Section 75 requires commissioners to put out to tender anything and everything that could be provided by a body other than the NHS. This is in the context, of course, of the 1st of April, on which date the Health and Social Care Act 2012 came into effect. London School of Hygiene and Tropical Medicine research fellow Lucy Reynolds has described the act as the ‘aircraft of privatisation’, and Section 75 as the ‘engine that will allow take off’.
The role of the private sector in the provision of healthcare services has always generated strong emotions, on both sides of the debate. Some claim that independent providers will be more adept at the tendering process, which will greatly impact who wins the tendering process, regardless of actual quality of service. Some are upset that rights granted to private providers would force government to provide compensation if services are subsequently transferred back to the NHS.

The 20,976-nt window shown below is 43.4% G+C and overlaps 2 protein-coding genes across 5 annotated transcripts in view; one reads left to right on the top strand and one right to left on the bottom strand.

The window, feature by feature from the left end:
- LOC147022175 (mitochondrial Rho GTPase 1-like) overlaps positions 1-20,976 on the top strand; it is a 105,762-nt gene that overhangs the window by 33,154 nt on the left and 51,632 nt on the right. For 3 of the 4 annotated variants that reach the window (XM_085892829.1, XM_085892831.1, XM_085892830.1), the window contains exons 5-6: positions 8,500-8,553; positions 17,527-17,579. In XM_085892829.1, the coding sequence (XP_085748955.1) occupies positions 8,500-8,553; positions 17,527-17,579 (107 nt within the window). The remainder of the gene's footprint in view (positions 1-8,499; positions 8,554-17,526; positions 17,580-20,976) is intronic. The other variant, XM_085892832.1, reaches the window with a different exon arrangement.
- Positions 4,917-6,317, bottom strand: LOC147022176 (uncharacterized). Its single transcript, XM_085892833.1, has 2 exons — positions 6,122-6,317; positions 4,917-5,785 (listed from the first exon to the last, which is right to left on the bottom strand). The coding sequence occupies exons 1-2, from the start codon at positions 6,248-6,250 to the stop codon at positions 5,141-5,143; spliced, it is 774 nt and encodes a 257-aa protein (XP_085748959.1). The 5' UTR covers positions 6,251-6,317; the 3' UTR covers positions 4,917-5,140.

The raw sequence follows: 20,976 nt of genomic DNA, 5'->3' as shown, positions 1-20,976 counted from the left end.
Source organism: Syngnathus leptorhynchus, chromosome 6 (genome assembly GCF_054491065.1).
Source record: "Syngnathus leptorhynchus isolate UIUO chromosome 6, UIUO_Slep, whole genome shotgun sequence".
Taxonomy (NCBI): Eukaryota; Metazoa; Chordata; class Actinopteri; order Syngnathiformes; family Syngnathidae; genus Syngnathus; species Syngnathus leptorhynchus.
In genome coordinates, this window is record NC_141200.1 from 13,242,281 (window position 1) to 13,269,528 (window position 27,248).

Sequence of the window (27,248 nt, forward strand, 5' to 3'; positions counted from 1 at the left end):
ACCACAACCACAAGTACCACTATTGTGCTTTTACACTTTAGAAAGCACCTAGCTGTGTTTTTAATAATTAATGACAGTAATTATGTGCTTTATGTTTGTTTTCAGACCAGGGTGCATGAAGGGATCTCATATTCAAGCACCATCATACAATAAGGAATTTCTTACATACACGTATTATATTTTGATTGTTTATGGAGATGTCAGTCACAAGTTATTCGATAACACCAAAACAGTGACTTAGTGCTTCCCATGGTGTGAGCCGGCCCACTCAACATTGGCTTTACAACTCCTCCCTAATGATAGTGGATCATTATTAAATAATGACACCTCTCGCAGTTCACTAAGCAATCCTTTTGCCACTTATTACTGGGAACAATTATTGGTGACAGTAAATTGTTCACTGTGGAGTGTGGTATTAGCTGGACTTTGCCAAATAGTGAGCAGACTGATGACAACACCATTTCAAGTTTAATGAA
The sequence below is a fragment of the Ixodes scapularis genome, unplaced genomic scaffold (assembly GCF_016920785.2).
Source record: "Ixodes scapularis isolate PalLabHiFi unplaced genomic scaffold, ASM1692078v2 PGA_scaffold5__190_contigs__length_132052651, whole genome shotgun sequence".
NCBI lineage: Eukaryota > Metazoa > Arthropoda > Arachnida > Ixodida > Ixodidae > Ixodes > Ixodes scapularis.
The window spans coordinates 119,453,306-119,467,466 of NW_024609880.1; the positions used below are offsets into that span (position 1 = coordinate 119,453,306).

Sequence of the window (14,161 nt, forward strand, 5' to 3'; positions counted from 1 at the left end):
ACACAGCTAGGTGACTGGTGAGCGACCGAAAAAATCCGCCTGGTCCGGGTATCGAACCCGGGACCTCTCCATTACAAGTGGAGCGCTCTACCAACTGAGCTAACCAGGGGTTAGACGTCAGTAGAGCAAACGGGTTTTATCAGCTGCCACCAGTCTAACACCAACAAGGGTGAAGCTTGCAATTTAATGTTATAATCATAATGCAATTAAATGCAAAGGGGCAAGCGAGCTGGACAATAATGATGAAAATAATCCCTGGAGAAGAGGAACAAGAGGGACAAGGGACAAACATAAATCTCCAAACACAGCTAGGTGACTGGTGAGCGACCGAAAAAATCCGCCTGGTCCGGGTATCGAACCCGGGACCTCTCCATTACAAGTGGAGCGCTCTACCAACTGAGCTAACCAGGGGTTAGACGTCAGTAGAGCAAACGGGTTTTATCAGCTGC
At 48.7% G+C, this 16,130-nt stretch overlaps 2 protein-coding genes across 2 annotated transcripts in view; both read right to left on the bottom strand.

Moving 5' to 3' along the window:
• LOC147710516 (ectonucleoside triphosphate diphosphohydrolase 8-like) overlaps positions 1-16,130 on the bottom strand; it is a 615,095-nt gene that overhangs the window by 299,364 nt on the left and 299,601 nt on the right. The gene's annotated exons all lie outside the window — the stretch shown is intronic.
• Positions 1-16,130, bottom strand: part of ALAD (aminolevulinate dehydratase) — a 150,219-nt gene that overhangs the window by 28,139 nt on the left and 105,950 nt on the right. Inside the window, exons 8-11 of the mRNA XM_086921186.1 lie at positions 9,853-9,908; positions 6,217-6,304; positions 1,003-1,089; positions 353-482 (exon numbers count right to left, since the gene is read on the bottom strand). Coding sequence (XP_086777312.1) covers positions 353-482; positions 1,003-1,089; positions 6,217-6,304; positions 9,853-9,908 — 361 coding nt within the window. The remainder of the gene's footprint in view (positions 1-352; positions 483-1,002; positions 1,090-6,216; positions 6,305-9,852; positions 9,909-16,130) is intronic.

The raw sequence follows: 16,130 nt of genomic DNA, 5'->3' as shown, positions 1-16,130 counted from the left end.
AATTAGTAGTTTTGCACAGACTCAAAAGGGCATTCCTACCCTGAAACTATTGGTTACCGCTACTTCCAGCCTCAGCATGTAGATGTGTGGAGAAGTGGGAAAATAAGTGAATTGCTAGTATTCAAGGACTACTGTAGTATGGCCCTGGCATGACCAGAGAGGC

Chaired by Ivana Bartoletti, award-winning NHS worker and London Labour candidate for the 2014 European elections, attendees debated the extent to which privatisation is beneficial or harmful. All seemed to agree that it did matter who provided healthcare, but many disagreed as to the ideal balance between public and private sector involvement. Some felt that competition outside of NHS trusts is necessary to trigger innovation, whilst others felt that a for-profit provider could never, in the long-term, provide better value to patients and tax-payers. Everyone was required to question pre-existing opinions about if, how and why privatisation is such a contentious issue.
An exit poll taken at the end of the Health Network debate showed that a majority of attendees rejected the motion at hand.
In the end, the Lords failed in their attempt to overturn Section 75. Outside of the Houses of Parliament, the Fabians, individuals, families and communities across Britain will continue to debate the ideal structure of the NHS.